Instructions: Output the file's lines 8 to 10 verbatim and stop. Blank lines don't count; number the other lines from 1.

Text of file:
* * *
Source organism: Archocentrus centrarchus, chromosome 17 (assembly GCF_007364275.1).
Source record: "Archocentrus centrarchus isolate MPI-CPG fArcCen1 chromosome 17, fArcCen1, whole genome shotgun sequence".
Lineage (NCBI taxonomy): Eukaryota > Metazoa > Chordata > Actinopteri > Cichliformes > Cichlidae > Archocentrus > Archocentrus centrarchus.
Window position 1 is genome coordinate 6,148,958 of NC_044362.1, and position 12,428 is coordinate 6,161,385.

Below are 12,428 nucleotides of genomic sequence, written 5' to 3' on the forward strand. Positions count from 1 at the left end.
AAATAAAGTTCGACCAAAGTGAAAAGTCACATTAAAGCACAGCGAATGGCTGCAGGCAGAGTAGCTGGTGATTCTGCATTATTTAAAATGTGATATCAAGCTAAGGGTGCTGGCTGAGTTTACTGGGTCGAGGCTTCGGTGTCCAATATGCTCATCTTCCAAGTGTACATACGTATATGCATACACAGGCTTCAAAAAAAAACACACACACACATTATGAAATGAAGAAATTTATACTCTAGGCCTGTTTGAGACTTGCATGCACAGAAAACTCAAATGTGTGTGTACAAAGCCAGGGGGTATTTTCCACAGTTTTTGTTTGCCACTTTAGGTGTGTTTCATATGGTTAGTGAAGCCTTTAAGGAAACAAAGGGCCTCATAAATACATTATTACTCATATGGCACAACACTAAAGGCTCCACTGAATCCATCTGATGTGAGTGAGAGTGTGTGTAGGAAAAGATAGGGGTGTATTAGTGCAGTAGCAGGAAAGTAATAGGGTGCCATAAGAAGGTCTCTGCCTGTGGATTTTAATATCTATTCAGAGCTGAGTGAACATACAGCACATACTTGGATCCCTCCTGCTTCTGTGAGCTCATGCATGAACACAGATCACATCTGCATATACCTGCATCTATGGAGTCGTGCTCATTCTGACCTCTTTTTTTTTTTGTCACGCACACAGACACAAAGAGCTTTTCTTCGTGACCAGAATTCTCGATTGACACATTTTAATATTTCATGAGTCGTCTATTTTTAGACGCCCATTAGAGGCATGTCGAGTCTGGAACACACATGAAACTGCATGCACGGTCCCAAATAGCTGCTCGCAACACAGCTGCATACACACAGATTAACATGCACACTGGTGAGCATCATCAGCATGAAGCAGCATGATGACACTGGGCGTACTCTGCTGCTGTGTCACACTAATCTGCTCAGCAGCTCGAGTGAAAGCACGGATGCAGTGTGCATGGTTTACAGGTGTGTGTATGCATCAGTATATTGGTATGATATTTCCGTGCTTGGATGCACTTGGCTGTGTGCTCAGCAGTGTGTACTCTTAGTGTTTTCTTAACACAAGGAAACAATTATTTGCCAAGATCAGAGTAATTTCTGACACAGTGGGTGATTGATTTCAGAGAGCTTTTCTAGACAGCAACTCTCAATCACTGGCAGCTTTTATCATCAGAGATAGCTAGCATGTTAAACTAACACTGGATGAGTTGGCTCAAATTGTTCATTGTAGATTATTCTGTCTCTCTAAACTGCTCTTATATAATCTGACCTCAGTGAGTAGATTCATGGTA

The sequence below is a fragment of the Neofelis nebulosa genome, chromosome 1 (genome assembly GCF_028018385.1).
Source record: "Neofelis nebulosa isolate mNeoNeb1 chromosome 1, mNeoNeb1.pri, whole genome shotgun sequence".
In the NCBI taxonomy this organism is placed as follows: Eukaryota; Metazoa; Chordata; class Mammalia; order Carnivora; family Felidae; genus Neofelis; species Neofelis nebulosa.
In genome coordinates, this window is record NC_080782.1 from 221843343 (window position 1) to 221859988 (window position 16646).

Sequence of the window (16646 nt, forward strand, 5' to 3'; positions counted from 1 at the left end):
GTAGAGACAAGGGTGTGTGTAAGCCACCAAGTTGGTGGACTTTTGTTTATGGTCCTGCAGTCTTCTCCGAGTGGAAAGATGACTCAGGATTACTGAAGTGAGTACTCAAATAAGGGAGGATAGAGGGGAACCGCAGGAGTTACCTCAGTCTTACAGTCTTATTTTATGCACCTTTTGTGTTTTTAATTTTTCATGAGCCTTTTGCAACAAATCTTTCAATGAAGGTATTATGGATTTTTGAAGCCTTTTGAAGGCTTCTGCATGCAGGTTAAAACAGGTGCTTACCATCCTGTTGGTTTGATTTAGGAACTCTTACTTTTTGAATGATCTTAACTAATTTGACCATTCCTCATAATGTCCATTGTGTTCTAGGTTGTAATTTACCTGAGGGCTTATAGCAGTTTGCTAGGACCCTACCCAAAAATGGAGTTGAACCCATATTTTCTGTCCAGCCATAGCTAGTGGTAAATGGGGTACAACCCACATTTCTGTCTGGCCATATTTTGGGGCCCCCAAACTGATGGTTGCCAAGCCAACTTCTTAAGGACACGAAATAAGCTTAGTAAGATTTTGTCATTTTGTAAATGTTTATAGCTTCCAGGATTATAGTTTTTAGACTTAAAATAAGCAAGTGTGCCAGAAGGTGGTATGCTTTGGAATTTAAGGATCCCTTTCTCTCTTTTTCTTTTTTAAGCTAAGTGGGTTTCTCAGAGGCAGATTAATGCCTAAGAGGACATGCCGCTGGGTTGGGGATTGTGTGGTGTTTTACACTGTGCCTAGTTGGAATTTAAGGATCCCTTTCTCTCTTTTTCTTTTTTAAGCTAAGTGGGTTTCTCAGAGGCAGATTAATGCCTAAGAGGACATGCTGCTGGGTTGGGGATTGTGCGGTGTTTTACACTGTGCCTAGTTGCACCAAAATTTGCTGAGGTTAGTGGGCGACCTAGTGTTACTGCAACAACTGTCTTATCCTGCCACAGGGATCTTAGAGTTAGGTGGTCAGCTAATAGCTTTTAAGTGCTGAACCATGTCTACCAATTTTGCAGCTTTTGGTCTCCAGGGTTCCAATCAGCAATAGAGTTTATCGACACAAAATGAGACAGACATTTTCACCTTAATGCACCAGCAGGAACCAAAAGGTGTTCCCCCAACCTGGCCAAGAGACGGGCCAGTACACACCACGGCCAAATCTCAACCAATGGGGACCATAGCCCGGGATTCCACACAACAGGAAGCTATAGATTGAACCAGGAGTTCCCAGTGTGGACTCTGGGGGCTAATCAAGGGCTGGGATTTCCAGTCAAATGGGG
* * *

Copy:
Source record: "Neofelis nebulosa isolate mNeoNeb1 chromosome 1, mNeoNeb1.pri, whole genome shotgun sequence".
In the NCBI taxonomy this organism is placed as follows: Eukaryota; Metazoa; Chordata; class Mammalia; order Carnivora; family Felidae; genus Neofelis; species Neofelis nebulosa.
In genome coordinates, this window is record NC_080782.1 from 221843343 (window position 1) to 221859988 (window position 16646).